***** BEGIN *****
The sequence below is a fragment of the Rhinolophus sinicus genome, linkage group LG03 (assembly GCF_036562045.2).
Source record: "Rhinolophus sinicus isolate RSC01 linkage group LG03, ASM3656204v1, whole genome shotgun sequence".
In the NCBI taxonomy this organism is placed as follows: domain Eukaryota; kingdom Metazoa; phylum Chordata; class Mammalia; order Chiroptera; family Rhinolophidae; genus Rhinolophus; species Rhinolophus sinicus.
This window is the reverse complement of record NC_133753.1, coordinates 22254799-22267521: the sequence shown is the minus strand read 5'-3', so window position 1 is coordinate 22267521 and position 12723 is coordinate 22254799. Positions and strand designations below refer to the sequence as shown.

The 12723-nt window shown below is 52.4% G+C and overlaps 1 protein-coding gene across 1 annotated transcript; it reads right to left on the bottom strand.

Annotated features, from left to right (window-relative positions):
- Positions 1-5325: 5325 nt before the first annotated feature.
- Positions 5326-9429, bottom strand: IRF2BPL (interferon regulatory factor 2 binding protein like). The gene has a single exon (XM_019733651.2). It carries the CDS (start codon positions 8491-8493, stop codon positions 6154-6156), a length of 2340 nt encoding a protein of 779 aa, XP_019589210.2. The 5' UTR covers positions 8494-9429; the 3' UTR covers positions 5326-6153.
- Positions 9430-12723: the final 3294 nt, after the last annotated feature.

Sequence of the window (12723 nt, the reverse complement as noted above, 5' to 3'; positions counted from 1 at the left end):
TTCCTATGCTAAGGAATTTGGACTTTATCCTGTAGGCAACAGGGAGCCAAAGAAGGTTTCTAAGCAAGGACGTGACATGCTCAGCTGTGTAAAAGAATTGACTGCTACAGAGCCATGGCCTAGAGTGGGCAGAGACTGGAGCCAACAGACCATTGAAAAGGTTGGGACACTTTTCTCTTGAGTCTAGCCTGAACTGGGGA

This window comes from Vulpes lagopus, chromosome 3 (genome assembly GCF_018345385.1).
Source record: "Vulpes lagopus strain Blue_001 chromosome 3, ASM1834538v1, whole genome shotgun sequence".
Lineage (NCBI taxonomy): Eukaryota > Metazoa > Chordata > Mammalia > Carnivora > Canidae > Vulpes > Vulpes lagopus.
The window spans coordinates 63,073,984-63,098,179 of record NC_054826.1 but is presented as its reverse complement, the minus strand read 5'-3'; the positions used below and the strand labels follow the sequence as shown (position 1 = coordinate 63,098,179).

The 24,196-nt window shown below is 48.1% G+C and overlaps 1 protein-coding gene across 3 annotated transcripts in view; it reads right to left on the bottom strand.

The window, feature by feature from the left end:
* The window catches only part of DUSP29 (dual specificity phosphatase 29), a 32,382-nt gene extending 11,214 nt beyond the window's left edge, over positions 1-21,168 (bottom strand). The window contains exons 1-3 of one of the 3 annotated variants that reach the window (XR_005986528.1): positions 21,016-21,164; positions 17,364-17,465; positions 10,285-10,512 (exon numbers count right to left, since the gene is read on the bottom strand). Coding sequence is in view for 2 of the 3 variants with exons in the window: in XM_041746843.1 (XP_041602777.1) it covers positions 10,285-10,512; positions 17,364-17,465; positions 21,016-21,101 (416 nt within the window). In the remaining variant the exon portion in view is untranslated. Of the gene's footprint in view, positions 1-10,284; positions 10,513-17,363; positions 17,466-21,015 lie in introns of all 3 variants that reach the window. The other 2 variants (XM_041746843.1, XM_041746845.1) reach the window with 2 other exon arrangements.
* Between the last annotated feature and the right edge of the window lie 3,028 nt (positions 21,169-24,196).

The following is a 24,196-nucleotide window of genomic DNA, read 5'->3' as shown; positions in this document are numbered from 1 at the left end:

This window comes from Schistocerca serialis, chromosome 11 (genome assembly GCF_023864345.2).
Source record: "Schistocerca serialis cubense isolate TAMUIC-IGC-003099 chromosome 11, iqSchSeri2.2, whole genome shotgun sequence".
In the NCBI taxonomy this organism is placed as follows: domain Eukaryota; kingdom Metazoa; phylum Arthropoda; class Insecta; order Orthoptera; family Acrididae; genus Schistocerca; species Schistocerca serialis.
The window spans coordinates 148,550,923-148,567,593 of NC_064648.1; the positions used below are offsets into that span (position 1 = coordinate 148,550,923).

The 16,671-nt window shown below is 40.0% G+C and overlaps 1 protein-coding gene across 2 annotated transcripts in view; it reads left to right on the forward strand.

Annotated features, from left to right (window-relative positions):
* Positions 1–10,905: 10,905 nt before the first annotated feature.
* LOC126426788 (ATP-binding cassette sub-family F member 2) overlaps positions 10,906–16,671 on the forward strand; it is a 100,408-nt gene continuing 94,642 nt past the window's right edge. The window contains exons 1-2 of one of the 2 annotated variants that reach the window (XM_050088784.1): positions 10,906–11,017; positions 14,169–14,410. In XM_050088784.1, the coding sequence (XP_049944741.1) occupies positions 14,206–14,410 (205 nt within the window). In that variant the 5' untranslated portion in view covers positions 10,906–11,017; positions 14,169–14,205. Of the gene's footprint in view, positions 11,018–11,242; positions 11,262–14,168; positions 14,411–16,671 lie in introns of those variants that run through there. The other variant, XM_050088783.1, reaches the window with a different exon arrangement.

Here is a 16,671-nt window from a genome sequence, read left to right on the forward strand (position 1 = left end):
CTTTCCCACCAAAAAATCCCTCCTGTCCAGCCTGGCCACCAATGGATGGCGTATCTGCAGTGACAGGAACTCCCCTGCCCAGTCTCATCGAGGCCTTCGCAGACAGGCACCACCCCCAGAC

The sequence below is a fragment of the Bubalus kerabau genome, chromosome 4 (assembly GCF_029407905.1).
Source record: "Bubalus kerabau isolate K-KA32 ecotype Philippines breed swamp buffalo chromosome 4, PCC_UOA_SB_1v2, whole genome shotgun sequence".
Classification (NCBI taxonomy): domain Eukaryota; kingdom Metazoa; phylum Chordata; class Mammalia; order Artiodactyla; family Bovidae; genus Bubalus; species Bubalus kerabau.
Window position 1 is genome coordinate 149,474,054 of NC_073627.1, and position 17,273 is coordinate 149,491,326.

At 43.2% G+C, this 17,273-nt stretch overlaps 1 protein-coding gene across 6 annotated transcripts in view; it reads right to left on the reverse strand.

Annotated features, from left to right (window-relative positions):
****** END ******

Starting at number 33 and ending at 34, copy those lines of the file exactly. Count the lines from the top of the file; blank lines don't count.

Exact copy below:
Classification (NCBI taxonomy): domain Eukaryota; kingdom Metazoa; phylum Chordata; class Mammalia; order Artiodactyla; family Bovidae; genus Bubalus; species Bubalus kerabau.
Window position 1 is genome coordinate 149,474,054 of NC_073627.1, and position 17,273 is coordinate 149,491,326.